Will The First LoL Worlds Play-In Round Hit Or Miss?

Published: Sep 22, 2017 - Last Updated: Apr 26, 2019

This weekend, one of the most eagerly anticipated esports tournaments in the world begins in Wuhan, China. The League of Legends World Championships have come a long way since their 2011 debut.

This year marks the debut of a new preliminary round of play, which begins tomorrow with four groups of three teams.

Closed format

In recent years, Worlds has begun with an initial group phase of four teams in four groups. Traditionally, teams earned a spot in this event through regional qualifiers.

Initially, these qualifiers tended to come from just five parts of the world. South Korea is rated by many as the most dominant qualification system, as evidenced by Korean teams winning the last four World Championships. Then, there’s China, Hong Kong/Macau/Taiwan, North America, and Europe.

The new play-in stage aims to give emergent qualifying zones — Latin America, CIS, Southeast Asia, Turkey, and Brazil — a chance to put forth their best into the tourney.

Albus NoX Luna shook things up in 2016

In last year’s Worlds, an unheralded Russian team, Albus NoX Luna, garnered headlines by defeated Counter Logic Gaming and G2 Esports in the group stage. And Albus’ performance only became more shocking from there.

In their penultimate group game, they faced ROX Tigers, reckoned by many at that point to be the best LoL team in the world. Albus’ subsequent win is considered one of the biggest upsets in League of Legends history.

The team went on to lose in the quarterfinals, but their performance invigorated the tournament and showed organizers there was a real thirst to see more emerging nations involved. This all leads us to the new play-in stage.

Play-In problems

Adding a new stage isn’t exactly a quick fix. The tournament organizers had a delicate issue to resolve with the play-in. Teams from the more established qualification groups were not keen to have their representation in the lucrative group stages diminished.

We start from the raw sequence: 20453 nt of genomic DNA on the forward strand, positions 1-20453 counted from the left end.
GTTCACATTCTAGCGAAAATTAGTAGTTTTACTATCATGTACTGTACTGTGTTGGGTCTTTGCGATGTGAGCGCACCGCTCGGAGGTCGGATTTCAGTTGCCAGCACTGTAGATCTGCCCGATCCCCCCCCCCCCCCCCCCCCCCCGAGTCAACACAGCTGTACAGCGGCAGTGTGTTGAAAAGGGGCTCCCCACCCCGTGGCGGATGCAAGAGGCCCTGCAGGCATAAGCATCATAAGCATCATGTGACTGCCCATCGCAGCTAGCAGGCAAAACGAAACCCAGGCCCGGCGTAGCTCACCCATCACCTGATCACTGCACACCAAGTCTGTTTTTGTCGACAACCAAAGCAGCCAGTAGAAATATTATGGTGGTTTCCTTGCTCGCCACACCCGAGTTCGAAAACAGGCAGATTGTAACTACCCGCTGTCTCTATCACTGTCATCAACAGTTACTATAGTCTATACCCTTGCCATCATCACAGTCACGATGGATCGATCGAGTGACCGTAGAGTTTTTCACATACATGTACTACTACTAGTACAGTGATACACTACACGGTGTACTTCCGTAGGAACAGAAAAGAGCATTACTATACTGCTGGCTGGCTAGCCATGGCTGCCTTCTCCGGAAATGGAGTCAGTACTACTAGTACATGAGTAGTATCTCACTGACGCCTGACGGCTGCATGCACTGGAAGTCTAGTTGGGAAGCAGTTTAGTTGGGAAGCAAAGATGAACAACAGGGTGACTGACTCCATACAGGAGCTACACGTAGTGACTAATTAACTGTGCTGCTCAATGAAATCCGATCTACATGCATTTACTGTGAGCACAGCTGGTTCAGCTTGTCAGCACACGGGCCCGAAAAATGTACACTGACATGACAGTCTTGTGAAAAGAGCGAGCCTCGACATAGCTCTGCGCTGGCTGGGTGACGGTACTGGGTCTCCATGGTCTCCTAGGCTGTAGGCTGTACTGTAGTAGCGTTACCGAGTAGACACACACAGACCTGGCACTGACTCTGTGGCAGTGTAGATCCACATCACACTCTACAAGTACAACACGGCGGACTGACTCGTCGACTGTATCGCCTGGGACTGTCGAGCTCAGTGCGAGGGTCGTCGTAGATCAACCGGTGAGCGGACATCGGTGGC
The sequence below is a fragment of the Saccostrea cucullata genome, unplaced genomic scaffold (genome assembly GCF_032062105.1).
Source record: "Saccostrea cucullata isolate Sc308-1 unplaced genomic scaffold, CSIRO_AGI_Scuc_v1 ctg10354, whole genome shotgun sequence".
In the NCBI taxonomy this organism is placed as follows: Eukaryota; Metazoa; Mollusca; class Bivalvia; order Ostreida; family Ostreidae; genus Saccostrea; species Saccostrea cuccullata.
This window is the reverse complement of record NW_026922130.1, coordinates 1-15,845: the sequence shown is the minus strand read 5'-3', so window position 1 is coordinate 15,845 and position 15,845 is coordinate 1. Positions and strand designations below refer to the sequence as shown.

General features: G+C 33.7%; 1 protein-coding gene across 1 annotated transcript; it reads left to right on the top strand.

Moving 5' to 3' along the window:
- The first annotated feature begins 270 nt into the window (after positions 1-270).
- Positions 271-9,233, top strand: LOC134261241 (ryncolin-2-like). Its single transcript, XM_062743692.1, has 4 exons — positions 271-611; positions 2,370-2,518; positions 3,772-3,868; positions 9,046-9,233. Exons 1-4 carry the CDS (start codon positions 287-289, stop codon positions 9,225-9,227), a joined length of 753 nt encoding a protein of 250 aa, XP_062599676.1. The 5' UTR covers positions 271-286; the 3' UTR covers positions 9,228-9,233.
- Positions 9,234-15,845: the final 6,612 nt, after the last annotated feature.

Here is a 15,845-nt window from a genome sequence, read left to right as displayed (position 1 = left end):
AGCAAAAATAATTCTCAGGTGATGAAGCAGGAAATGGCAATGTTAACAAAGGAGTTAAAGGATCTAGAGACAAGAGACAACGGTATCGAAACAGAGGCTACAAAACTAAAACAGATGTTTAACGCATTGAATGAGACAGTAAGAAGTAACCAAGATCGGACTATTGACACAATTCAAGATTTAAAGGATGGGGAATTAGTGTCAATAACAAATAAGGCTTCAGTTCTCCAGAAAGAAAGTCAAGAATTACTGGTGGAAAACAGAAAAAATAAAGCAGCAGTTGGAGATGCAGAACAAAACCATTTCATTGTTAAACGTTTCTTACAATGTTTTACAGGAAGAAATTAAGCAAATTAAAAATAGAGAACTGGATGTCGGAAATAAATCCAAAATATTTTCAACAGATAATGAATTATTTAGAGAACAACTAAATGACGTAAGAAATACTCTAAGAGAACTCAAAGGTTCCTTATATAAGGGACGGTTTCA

But could lack-of-competitiveness be an issue? In Group A, for example, Team WE are one of the strongest teams in China. They recently defeated the current three-time Worlds champs SK Telecom T1 at Rift Rivals. This weekend, they face Gambits.CIS, a decent team at best, and Latin American newcomers Lyon Gaming.

All the play-in groups may suffer from a big discrepancy in perceived talent.

With two qualification spots up for grabs in each group, followed by a single match in Round Two to decide the four teams to progress into the group stage, the differences in ability between the teams is  best outlined by the odds.

Essentially, the bookmakers expect the four teams from the more established qualifying groups to walk through this section.

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The problem for esports fans and punters is that these games are unlikely (at least on paper) to add anything to the tournament as a whole.

Can any team repeat Albus NoX Luna’s success?

The best possible scenario for the play-in would be for some of the lesser teams to shock their more illustrious rivals and claim a couple of the spots in the next stage.

Whether anybody from the lesser qualification zones can repeat Albus NoX Luna’s miraculous 2016 performance is doubtful, but fans do love underdogs.

Even if this stage ends up lop-sided, it will give emerging teams exposure and a chance to test their mettle. We’ll just have to hope for some entertaining mettle-testing.

Ian John

Since: August 10, 2015

Ian is a regular contributor to EsportsBets. Ian is well-versed in the world of esports betting and casino gaming and has written extensively on the online gambling industry. Ian brings fresh insight into all facets of gaming.

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